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Saturday, November 19, 2005

No End But Victory

A great site, with a great cause. Here's the manifesto:

The calls for a cut-and-run from Iraq are growing stronger. On this very day, the Democrats and Republicans in the United States Senate have duelling amendments before that body which each, in their own way, fuel the political impulse to abandon Iraq to the murderous elements that would destroy it.

Within living memory, we have seen what happens when America abandons its national commitments, and deserts the brave people who stood tall and believed its promises. The faint-hearted and the wavering painted our commitment to the people of Indochina as a cause in itself of the bloodshed and grief there — and then stood mute when they achieved their objective, forced America’s retreat, and years of genocide followed in its wake.

A generation later, they’re trying to do the same in Iraq. For the sake of an Iraqi people only now grasping the responsibilities, perils, and blessings of liberty, we cannot let them force America to shrink from the awesome responsibility it has shouldered. For the sake of American honor — and those who have died in this cause — we cannot repeat the mistakes of 1991, when the cost of our reluctance was counted in Kurdish and Shi’a dead.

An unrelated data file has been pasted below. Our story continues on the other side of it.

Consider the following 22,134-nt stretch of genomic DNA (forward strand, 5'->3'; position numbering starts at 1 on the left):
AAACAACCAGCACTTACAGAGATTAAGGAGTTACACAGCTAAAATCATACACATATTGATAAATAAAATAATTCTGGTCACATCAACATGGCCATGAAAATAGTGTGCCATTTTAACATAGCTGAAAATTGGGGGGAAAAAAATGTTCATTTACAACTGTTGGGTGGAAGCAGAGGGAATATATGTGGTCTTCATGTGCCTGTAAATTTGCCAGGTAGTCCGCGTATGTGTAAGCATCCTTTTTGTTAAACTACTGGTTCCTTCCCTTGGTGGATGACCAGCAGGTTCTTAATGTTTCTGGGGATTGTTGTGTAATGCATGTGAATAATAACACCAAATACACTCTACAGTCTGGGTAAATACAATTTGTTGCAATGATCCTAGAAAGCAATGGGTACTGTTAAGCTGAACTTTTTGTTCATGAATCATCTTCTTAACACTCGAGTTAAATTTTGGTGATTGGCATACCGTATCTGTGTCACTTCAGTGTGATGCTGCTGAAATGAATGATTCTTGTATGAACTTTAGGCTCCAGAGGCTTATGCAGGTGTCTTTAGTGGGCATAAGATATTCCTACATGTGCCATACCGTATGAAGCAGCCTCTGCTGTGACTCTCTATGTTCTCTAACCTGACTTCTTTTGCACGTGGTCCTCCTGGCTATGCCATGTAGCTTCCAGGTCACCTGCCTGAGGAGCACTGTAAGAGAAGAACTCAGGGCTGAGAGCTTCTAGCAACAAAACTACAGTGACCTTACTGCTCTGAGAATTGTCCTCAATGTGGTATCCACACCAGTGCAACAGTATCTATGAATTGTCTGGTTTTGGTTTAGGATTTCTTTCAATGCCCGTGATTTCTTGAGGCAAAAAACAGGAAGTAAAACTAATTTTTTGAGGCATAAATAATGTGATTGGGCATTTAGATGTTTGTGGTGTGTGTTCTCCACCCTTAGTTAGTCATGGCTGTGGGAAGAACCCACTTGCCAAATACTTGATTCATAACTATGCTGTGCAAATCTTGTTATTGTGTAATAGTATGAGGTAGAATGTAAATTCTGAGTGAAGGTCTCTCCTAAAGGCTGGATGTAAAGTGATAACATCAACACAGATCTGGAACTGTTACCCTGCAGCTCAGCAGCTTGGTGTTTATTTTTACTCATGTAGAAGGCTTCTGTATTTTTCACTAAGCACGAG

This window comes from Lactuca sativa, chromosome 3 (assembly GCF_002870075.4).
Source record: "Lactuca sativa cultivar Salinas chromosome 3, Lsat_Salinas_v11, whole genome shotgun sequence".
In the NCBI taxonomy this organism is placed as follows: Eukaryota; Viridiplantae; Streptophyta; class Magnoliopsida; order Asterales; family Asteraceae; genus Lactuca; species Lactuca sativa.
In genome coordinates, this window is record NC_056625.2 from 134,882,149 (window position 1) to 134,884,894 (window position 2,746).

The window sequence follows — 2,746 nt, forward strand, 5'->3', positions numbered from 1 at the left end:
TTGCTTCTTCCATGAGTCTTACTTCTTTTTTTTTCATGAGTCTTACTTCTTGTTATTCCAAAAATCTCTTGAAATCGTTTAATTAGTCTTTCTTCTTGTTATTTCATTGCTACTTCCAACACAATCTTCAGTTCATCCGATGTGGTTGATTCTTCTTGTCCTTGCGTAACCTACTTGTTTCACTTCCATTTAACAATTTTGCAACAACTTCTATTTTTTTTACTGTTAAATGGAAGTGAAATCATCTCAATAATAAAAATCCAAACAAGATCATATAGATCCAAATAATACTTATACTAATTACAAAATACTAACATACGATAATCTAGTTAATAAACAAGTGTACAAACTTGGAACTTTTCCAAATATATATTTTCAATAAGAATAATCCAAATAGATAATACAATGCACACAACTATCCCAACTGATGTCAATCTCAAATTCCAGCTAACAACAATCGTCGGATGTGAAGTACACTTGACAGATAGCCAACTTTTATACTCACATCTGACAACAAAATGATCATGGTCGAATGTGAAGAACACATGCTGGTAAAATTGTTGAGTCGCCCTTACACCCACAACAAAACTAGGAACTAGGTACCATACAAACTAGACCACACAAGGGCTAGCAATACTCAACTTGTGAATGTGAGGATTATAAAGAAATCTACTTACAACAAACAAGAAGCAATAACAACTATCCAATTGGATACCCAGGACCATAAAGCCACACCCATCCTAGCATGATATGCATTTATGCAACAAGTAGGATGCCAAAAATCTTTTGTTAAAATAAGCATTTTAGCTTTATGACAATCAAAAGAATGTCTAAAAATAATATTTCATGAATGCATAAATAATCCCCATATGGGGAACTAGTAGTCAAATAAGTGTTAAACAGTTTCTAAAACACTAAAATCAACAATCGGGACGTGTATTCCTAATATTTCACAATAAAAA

This is not a partisan issue. This is not a left- or right-wing issue. This is an American and Iraqi issue, and all men of good faith must now come together to remind our leadership that whatever our politics, and whatever we thought of the decision to go to war, there can be only one end:


The anti-war, cut-and-run crowd, which fears not defeat, nor dishonor, nor an Iraq under the terrorist heel, is well-organized. Its online haunts are well-known enough: Daily Kos, Atrios, and the rest have a massive readership, and they present the appearance of representing a substantial segement of public opinion in the United States.

But we know that this is not so. We know that Americans don’t want to retreat: they want to win. And their support for the war varies in direct proportion to their perception that the American political leadership is willing to achieve that. History shows this clearly: the United States Congress turned against the war in Vietnam long before the American people did; support for the 1983 Lebanon intervention collapsed only after the Reagan Administration decided to withdraw; and support for the Somalia intervention was strong until the moment the Clinton Administration elected to retreat.

The President has done an admirable job in holding the line. But both American political parties show signs of capitulation. It’s time for us to raise our voices and remind them that all of us, Americans and Iraqis, demand one thing of this war:


I strongly, and whole-heartedly support this ideal, and this site.

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